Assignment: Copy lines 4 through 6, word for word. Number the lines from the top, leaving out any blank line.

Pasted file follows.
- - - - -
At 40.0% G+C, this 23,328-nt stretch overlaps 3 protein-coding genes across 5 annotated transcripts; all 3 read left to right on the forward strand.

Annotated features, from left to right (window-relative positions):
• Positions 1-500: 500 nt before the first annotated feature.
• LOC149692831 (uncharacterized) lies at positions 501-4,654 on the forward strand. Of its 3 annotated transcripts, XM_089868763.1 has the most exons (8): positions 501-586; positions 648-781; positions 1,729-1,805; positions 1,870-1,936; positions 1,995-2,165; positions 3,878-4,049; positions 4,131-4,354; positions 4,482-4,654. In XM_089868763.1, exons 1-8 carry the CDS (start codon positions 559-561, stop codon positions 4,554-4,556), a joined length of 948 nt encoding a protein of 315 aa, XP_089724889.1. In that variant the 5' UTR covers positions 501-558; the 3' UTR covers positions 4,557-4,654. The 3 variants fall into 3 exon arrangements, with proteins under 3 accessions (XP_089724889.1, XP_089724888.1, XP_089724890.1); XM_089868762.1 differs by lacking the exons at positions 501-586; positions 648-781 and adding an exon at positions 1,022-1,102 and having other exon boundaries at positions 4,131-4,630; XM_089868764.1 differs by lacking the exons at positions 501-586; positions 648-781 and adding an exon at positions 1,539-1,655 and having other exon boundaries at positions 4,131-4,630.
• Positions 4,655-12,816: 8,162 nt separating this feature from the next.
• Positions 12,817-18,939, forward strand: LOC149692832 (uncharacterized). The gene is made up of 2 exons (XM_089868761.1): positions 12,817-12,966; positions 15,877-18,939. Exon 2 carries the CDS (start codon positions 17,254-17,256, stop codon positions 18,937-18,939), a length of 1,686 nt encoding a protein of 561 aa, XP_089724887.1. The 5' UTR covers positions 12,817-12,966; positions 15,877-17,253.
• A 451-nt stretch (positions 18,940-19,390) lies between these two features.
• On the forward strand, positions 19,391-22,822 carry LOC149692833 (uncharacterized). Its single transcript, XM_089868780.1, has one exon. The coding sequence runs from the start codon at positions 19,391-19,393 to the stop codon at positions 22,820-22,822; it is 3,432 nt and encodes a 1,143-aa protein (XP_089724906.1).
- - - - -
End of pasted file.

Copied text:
• LOC149692831 (uncharacterized) lies at positions 501-4,654 on the forward strand. Of its 3 annotated transcripts, XM_089868763.1 has the most exons (8): positions 501-586; positions 648-781; positions 1,729-1,805; positions 1,870-1,936; positions 1,995-2,165; positions 3,878-4,049; positions 4,131-4,354; positions 4,482-4,654. In XM_089868763.1, exons 1-8 carry the CDS (start codon positions 559-561, stop codon positions 4,554-4,556), a joined length of 948 nt encoding a protein of 315 aa, XP_089724889.1. In that variant the 5' UTR covers positions 501-558; the 3' UTR covers positions 4,557-4,654. The 3 variants fall into 3 exon arrangements, with proteins under 3 accessions (XP_089724889.1, XP_089724888.1, XP_089724890.1); XM_089868762.1 differs by lacking the exons at positions 501-586; positions 648-781 and adding an exon at positions 1,022-1,102 and having other exon boundaries at positions 4,131-4,630; XM_089868764.1 differs by lacking the exons at positions 501-586; positions 648-781 and adding an exon at positions 1,539-1,655 and having other exon boundaries at positions 4,131-4,630.
• Positions 4,655-12,816: 8,162 nt separating this feature from the next.
• Positions 12,817-18,939, forward strand: LOC149692832 (uncharacterized). The gene is made up of 2 exons (XM_089868761.1): positions 12,817-12,966; positions 15,877-18,939. Exon 2 carries the CDS (start codon positions 17,254-17,256, stop codon positions 18,937-18,939), a length of 1,686 nt encoding a protein of 561 aa, XP_089724887.1. The 5' UTR covers positions 12,817-12,966; positions 15,877-17,253.